[rescue] Mail Server

Ryan Thoryk ryan at tliquest.net
Wed Dec 22 11:29:32 CST 2004

On Tue, 21 Dec 2004 08:31:42 -0600, Wes Will wrote 
> At 07:18 PM 12/20/2004 -0500, you wrote: 
> >here, so I hope for good reasons. 
> Several very good reasons. 
> 1. Sendmail is a nightmare to configure correctly and all-but-impossible to 
> debug said configuration due to the complexity of the rewrite rules.  That 
> said, if you still have some old, proprietary probably-mainframe-based 
> non-RFC mail system which you have to gateway into or out of, Sendmail 
> probably has a native capacity in the default config to handle it.  Use 
> that config file, and drop in the Postifx binary to do the actual work in 
> "Sendmail Replacement" mode. 

I started out with Sendmail, and I wouldn't recommend it for beginners.  I had
problems with flexibility and security originally (well I was running an old
version of it, with no security patches lol ;) - this was back in '00 i think)

> 2. Sendmail was wrotten before any of the cracker-kiddies had invented 
> themselves.  Security was not one of the original design goals, but has 
> been grafted on as an after-thought, trying to shoehorn some reasonable 
> facsimile of network security ungracefully onto the end product.  Postfix 
> was written after the hacker/cracker explosion, with security one of the 
> primary design goals. 

My sendmail implementation I mentioned above led to a system compromise

> 3.  Postfix runs in smaller memory space and (tends to, in my experience) 
> spawns more quickly to meet rising load than a similar sendmail system. 

I haven't messed around with Postfix that much, but it seems nice.

> 4.  Exim and qmail are quite able programs, and Exim in particular is known 
> for dealing gracefully with very large loads by using some decent parallel 
> queueing strategies.  Both programs (and qmail especially) are difficult to 
> get set up.  It takes some getting used to to blithely put binaries in /var 
> .... In other words, getting either of these things to run will require 
> that you adjust your operating habits considerably to take advantage of 
> their security paradigms. 

I currently use qmail (and have been using it ever since the sendmail security
compromise, which means it's been running production for about 4 years).  It's
very flexible, powerful, and I wrote a few interfacing script for it that
establish a 5-stage custom-made spam filter system.  Oh it's soo nice ;) -
some of the scripts, all stats, and even archived spams are at 

> 5.  Postfix can be a drop-in replacement for Sendmail, and if any of the 
> folks already in the organization have Sendmail experience it will help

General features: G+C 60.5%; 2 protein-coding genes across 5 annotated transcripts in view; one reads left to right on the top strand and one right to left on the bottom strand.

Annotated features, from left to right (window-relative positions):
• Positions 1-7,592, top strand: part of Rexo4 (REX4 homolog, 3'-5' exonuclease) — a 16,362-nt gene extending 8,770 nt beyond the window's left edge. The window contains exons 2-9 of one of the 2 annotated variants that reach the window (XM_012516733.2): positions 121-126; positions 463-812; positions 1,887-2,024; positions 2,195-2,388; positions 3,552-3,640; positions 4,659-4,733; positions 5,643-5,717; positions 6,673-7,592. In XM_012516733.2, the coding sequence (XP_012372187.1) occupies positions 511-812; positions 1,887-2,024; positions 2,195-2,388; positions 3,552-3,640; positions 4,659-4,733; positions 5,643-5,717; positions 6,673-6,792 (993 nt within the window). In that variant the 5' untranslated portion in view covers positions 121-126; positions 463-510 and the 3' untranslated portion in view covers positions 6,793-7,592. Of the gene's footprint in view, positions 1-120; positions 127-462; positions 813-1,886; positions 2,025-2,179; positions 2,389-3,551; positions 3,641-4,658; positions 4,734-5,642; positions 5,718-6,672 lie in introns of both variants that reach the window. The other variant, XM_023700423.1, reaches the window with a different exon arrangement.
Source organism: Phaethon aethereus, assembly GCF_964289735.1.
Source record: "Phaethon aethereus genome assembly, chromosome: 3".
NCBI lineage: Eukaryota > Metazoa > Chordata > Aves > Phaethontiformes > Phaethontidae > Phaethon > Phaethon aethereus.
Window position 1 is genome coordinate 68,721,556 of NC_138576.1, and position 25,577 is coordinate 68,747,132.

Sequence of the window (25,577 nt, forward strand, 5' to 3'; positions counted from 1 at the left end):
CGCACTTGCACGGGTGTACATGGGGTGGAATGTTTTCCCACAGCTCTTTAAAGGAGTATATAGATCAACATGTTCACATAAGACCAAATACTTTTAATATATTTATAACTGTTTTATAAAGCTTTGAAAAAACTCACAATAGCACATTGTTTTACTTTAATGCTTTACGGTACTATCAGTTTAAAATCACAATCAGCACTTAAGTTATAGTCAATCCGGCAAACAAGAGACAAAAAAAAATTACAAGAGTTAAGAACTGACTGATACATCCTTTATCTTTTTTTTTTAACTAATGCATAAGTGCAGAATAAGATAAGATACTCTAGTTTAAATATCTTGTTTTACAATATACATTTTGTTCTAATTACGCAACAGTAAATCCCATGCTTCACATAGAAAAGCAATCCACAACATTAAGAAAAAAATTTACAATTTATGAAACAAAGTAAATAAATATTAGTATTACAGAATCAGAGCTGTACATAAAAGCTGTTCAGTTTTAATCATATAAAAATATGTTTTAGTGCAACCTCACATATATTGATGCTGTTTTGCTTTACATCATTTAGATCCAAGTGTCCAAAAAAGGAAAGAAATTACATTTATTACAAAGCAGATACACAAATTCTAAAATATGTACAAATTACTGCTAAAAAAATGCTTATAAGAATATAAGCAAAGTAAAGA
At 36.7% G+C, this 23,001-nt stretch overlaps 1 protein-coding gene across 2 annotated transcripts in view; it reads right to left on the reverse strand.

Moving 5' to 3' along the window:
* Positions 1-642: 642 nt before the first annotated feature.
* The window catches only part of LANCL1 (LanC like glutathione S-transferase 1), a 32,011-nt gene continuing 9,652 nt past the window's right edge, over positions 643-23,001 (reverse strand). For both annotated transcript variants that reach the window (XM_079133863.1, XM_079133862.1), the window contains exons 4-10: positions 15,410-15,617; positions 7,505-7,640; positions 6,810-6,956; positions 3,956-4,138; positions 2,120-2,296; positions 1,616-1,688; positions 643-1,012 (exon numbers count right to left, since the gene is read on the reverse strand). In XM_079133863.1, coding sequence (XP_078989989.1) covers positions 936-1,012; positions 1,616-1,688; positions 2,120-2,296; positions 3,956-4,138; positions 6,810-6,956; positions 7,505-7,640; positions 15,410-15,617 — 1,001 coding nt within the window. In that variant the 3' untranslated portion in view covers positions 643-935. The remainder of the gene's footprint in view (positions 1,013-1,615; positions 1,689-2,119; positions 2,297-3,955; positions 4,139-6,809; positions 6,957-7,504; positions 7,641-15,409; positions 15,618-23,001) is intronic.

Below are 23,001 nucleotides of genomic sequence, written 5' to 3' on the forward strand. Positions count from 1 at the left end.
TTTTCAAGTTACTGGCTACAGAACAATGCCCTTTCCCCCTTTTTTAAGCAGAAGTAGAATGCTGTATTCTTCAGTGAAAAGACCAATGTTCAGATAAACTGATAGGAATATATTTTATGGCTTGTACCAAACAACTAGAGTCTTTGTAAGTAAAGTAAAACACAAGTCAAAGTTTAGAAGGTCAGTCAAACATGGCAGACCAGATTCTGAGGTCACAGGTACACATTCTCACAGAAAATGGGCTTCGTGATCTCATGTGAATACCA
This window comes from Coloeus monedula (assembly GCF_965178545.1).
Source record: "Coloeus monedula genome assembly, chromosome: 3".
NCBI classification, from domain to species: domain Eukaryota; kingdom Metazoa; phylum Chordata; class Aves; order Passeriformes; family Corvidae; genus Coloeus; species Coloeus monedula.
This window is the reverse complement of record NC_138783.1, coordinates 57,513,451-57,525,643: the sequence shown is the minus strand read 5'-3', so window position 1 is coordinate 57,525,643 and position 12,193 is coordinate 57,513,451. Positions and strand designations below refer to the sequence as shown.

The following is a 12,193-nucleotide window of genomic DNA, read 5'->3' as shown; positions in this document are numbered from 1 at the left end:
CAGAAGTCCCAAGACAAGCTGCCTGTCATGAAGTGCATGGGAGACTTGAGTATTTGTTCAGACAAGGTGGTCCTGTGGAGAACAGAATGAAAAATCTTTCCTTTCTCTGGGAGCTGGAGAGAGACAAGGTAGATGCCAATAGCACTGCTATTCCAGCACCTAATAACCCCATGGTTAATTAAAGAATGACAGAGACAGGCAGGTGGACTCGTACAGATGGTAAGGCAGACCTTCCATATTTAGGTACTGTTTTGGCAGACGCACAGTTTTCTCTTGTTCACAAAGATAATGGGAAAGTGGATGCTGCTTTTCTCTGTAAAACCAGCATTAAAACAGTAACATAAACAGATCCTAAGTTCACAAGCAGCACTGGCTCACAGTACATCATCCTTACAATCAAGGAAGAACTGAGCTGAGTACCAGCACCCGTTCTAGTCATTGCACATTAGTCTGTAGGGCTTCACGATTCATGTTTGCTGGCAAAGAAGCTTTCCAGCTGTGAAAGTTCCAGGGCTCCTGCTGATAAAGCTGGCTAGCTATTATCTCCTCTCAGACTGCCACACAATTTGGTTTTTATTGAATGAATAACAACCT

> them understand Postfix.  Leverage present knowledge. 

Isn't Exim also a drop-in Sendmail replacement?

> 6.  No matter how well code is written, a careless administrator can still 
> make it unsafe.  Postfix is a little harder to make unsafe by goofing up 
> the config file - no set-uid root binaries.  Exim is also very safe, if you 
> can get it running.  qmail is also quite securable (but I'll be dipped in 
> dookie if I can get it to run in a stable fashion for any length of time, 
> even after putting in all the special users and groups and spool files and 
> directories and weird permissions on twenty thousand different files, all 
> different, and moving things around - and we're back to to the binaries in 
> /var thing... I just don't -like- qmail.). 

well I love it ;) haha - it's running on a Compaq Proliant 6500 machine with 2
p3-xeon 500 cpus (512k), soon to be 4... and 1.8gb ram (just found some more,
so it'll be 2gb soon; a while back a friend of mine worked at my old high
school for tech work, and they were dumping gigabytes of compaq EDO ram).  

> There are some reasons, not too rabid, for Postfix.  If you are needing 
> something in the small-to-medium-huge range, Postfix is your best bet.  If 
> you want to handle massively huge mail queues (tens of thousands of 
> messages per minute), go with Exim and pay close attention to the process 
> and thread limits sections of the config files.  And pray a lot.   (Keep a 
> good big flock of chickens to make dead and wave over the server.  (Any 
> MTA, not just Exim, under that sort of load needs dead chickens, and even 
> the occasional sheep or goat sacrifice.)) 
> Sendmail will do if you have to do weird non-RFC things, but you're still 
> better off with Postfix in Sendmail-compatibility mode, from a security 
> standpoint. 
> >Also, Bill, do you have a writeup of your postfix/amavis/clamAV 
> >installation, and maybe even a business case for it? 
> I have that message archived from the original posting if you want it.  I 
> found the description to be dead useful.  (Ping me off-list for forwarding.) 
> -- 
> wes will 
> _______________________________________________ 
> rescue list - http://www.sunhelp.org/mailman/listinfo/rescue

Ryan Thoryk 
Unix and Network Specialist 
ryan at tliquest.net

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